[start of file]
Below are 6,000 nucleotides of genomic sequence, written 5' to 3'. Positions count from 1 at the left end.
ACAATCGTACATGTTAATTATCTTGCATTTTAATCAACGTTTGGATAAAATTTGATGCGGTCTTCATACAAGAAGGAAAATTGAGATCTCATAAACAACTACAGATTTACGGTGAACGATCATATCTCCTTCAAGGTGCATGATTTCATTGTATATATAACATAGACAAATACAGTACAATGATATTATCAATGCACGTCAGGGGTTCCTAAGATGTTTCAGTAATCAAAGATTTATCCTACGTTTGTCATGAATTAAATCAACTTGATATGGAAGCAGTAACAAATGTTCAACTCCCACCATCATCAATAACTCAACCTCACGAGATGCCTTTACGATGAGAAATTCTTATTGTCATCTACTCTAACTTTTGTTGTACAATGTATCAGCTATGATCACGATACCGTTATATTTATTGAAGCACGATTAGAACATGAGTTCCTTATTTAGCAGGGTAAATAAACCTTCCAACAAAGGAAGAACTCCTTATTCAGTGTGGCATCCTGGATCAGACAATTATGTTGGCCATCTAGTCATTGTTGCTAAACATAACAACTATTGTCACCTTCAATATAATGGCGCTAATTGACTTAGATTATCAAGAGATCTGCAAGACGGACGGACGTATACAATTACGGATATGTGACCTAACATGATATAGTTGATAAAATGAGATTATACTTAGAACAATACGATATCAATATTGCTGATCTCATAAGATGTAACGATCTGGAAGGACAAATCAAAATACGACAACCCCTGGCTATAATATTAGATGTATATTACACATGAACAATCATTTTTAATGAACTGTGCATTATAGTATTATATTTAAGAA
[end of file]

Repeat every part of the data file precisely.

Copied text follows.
Below are 6,000 nucleotides of genomic sequence, written 5' to 3'. Positions count from 1 at the left end.
ACAATCGTACATGTTAATTATCTTGCATTTTAATCAACGTTTGGATAAAATTTGATGCGGTCTTCATACAAGAAGGAAAATTGAGATCTCATAAACAACTACAGATTTACGGTGAACGATCATATCTCCTTCAAGGTGCATGATTTCATTGTATATATAACATAGACAAATACAGTACAATGATATTATCAATGCACGTCAGGGGTTCCTAAGATGTTTCAGTAATCAAAGATTTATCCTACGTTTGTCATGAATTAAATCAACTTGATATGGAAGCAGTAACAAATGTTCAACTCCCACCATCATCAATAACTCAACCTCACGAGATGCCTTTACGATGAGAAATTCTTATTGTCATCTACTCTAACTTTTGTTGTACAATGTATCAGCTATGATCACGATACCGTTATATTTATTGAAGCACGATTAGAACATGAGTTCCTTATTTAGCAGGGTAAATAAACCTTCCAACAAAGGAAGAACTCCTTATTCAGTGTGGCATCCTGGATCAGACAATTATGTTGGCCATCTAGTCATTGTTGCTAAACATAACAACTATTGTCACCTTCAATATAATGGCGCTAATTGACTTAGATTATCAAGAGATCTGCAAGACGGACGGACGTATACAATTACGGATATGTGACCTAACATGATATAGTTGATAAAATGAGATTATACTTAGAACAATACGATATCAATATTGCTGATCTCATAAGATGTAACGATCTGGAAGGACAAATCAAAATACGACAACCCCTGGCTATAATATTAGATGTATATTACACATGAACAATCATTTTTAATGAACTGTGCATTATAGTATTATATTTAAGAA